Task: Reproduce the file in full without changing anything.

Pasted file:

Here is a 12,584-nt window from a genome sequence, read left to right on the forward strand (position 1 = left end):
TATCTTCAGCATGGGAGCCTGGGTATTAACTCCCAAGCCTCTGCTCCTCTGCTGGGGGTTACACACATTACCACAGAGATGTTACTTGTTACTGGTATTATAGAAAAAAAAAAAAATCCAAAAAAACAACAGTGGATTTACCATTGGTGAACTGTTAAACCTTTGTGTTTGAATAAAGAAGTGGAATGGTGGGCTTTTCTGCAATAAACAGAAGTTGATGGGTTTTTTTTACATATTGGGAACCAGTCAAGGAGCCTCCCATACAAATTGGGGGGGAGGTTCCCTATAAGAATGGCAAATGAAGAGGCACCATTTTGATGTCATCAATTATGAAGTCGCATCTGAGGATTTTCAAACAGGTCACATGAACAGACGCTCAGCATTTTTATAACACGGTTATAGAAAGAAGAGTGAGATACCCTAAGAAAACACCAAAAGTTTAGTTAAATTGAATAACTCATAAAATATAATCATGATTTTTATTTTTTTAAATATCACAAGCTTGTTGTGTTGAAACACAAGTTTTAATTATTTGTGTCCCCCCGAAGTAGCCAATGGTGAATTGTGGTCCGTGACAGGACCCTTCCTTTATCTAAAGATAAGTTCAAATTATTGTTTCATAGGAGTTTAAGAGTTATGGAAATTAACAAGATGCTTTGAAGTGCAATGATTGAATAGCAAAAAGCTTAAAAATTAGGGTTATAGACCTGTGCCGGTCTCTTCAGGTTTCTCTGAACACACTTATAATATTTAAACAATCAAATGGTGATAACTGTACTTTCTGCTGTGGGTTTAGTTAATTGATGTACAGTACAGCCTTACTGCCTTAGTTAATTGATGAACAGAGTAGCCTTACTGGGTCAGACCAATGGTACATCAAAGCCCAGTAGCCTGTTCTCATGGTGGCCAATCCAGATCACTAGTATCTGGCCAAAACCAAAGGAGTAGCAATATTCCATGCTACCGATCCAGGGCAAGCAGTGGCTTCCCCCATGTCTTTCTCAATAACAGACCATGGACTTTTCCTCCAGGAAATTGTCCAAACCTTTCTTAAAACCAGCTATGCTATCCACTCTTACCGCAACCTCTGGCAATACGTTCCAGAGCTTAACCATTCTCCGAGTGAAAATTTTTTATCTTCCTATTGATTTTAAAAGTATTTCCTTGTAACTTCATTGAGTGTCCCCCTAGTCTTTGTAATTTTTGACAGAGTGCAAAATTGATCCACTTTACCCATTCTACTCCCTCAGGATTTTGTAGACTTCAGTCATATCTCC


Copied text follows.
Here is a 12,584-nt window from a genome sequence, read left to right on the forward strand (position 1 = left end):
TATCTTCAGCATGGGAGCCTGGGTATTAACTCCCAAGCCTCTGCTCCTCTGCTGGGGGTTACACACATTACCACAGAGATGTTACTTGTTACTGGTATTATAGAAAAAAAAAAAAATCCAAAAAAACAACAGTGGATTTACCATTGGTGAACTGTTAAACCTTTGTGTTTGAATAAAGAAGTGGAATGGTGGGCTTTTCTGCAATAAACAGAAGTTGATGGGTTTTTTTTACATATTGGGAACCAGTCAAGGAGCCTCCCATACAAATTGGGGGGGAGGTTCCCTATAAGAATGGCAAATGAAGAGGCACCATTTTGATGTCATCAATTATGAAGTCGCATCTGAGGATTTTCAAACAGGTCACATGAACAGACGCTCAGCATTTTTATAACACGGTTATAGAAAGAAGAGTGAGATACCCTAAGAAAACACCAAAAGTTTAGTTAAATTGAATAACTCATAAAATATAATCATGATTTTTATTTTTTTAAATATCACAAGCTTGTTGTGTTGAAACACAAGTTTTAATTATTTGTGTCCCCCCGAAGTAGCCAATGGTGAATTGTGGTCCGTGACAGGACCCTTCCTTTATCTAAAGATAAGTTCAAATTATTGTTTCATAGGAGTTTAAGAGTTATGGAAATTAACAAGATGCTTTGAAGTGCAATGATTGAATAGCAAAAAGCTTAAAAATTAGGGTTATAGACCTGTGCCGGTCTCTTCAGGTTTCTCTGAACACACTTATAATATTTAAACAATCAAATGGTGATAACTGTACTTTCTGCTGTGGGTTTAGTTAATTGATGTACAGTACAGCCTTACTGCCTTAGTTAATTGATGAACAGAGTAGCCTTACTGGGTCAGACCAATGGTACATCAAAGCCCAGTAGCCTGTTCTCATGGTGGCCAATCCAGATCACTAGTATCTGGCCAAAACCAAAGGAGTAGCAATATTCCATGCTACCGATCCAGGGCAAGCAGTGGCTTCCCCCATGTCTTTCTCAATAACAGACCATGGACTTTTCCTCCAGGAAATTGTCCAAACCTTTCTTAAAACCAGCTATGCTATCCACTCTTACCGCAACCTCTGGCAATACGTTCCAGAGCTTAACCATTCTCCGAGTGAAAATTTTTTATCTTCCTATTGATTTTAAAAGTATTTCCTTGTAACTTCATTGAGTGTCCCCCTAGTCTTTGTAATTTTTGACAGAGTGCAAAATTGATCCACTTTACCCATTCTACTCCCTCAGGATTTTGTAGACTTCAGTCATATCTCC